The Polar Bear Explorers’ Club

The Polar Bear Explorers’ Club was written by Alex Bell and is due for release this November. It is a middle grade fantasy story which focuses on team of brave explorers on an expedition to discover the coldest place on the planet. The novel is the first part of a planned series, though at the time of writing no further instalments have been announced.

Stella Starflake Pearl knows that she is destined to become a great explorer. She has to be, as only explorers are given three names. She longs to join the prestigious Polar Bear Explorers’ Club, however knows that they are old fashioned and do not allow girls on their expeditions. However, her adoptive father, Felix, has never been one for rules. He convinces the head of the club to allow Stella to join them on one expedition to give her a chance to prove her worth.

As Stella sets out, she is quick to make acquaintances with the other kids on the expedition – wolf whisperer Shay, Beanie the half-elf and bad-tempered magician Ethan. Yet their mission to find the coldest part of the Icelands quickly goes awry. When an accident separates the four youths from their parents, they are forced to band together to survive in the frozen wastes and complete their quest.

Danger and adventure lie between Stella’s team and their goal. Along their journey they are forced to deal with frostbite, savage cabbages and, most terrifying of all, the huge and ferocious yeti. Stella is determined to prove that she can be an explorer. Yet, as she travels deeper into the Icelands, she also begins to learn more about where she came from. Stella has always known that she is different from other girls, but the truth of her origins is more strange and terrible than she could ever have imagined…

To put it simply, The Polar Bear Explorers’ Club is fantastic. Really, it is everything that I look for in a middle grade novel. It’s a very quick and easy read on the whole, remaining exciting and engaging throughout. It’s also clearly written with its target audience in mind and so doesn’t really contain anything that I would say is not suitable for readers aged ten and up. The tone of the story is well balanced, with a nice sense of humour counteracting the dramatic (and sometimes slightly scary) moments.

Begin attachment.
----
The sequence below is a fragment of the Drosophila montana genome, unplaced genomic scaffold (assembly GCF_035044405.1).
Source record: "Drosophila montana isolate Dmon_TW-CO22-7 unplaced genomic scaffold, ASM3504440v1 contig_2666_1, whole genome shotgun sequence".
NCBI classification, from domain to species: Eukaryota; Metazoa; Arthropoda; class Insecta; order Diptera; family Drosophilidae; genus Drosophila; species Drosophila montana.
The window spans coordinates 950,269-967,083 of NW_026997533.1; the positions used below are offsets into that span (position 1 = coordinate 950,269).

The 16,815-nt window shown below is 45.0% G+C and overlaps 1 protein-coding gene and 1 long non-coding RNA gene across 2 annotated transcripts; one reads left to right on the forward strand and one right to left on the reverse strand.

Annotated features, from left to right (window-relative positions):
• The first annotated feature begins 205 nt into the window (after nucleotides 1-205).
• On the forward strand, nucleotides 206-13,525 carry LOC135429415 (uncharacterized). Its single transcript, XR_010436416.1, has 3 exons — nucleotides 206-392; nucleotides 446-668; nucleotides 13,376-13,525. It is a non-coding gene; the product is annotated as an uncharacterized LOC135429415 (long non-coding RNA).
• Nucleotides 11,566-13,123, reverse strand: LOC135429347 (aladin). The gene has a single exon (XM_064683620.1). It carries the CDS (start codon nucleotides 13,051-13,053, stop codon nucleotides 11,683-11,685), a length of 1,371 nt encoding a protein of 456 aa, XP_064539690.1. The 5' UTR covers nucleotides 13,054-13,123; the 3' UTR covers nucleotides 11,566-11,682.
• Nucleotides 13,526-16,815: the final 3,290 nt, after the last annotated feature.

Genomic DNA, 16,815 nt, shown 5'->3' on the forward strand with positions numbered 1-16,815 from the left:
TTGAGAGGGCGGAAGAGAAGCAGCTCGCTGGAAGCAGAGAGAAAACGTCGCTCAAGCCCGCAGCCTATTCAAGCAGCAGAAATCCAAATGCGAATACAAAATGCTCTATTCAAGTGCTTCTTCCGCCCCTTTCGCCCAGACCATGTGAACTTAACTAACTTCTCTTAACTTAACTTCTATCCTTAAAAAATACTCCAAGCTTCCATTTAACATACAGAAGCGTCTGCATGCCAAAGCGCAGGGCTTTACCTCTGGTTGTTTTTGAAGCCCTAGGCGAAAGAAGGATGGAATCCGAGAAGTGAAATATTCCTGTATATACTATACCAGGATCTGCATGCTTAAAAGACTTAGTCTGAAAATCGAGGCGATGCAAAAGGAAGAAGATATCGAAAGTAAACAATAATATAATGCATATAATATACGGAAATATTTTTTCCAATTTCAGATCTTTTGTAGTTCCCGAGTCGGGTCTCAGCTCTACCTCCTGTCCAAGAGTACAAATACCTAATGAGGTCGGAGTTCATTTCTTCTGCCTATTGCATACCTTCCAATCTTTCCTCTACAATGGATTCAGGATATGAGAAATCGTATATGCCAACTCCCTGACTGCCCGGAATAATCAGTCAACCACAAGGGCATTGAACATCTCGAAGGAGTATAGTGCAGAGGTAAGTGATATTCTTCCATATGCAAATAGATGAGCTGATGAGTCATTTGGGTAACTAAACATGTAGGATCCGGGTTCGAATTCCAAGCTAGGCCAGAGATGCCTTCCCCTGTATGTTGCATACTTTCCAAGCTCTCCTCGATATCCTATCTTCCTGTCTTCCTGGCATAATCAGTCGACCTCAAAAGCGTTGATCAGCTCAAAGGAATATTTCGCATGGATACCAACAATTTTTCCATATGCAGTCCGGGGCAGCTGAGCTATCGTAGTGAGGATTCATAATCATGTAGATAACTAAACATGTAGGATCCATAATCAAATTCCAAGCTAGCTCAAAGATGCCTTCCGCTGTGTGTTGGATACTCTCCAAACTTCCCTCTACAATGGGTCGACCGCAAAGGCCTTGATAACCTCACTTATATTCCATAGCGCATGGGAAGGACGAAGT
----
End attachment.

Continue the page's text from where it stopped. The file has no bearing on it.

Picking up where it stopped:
While the story is mostly self-contained, it should be noted that this novel is clearly intended to be the first book in a longer series. The epilogue carries a final creepy sting that paves the way for the next story. While I didn’t find this cliff-hanger to be especially offensive, I just thought that I’d mention it here in case – like me – you have an irrational hatred of the things. It just made me slightly frustrated to think that I’ll probably have to wait over a year to find out what happens next!

The world of The Polar Bear Explorers’ Club is both whimsical and charming. It mixed elements of classic faerie stories, such as The Snow Queen and The Red Shoes, with cute flourishes of the author’s own creation. If you like imaginative fantasy settings where anything is possible, this is certainly the book for you. It contains everything from a pygmy diplodocus bathing in Froot Loops (she has a skin complaint), to singing cucumbers, to portable volcanoes. Really, there was something new to discover on every page.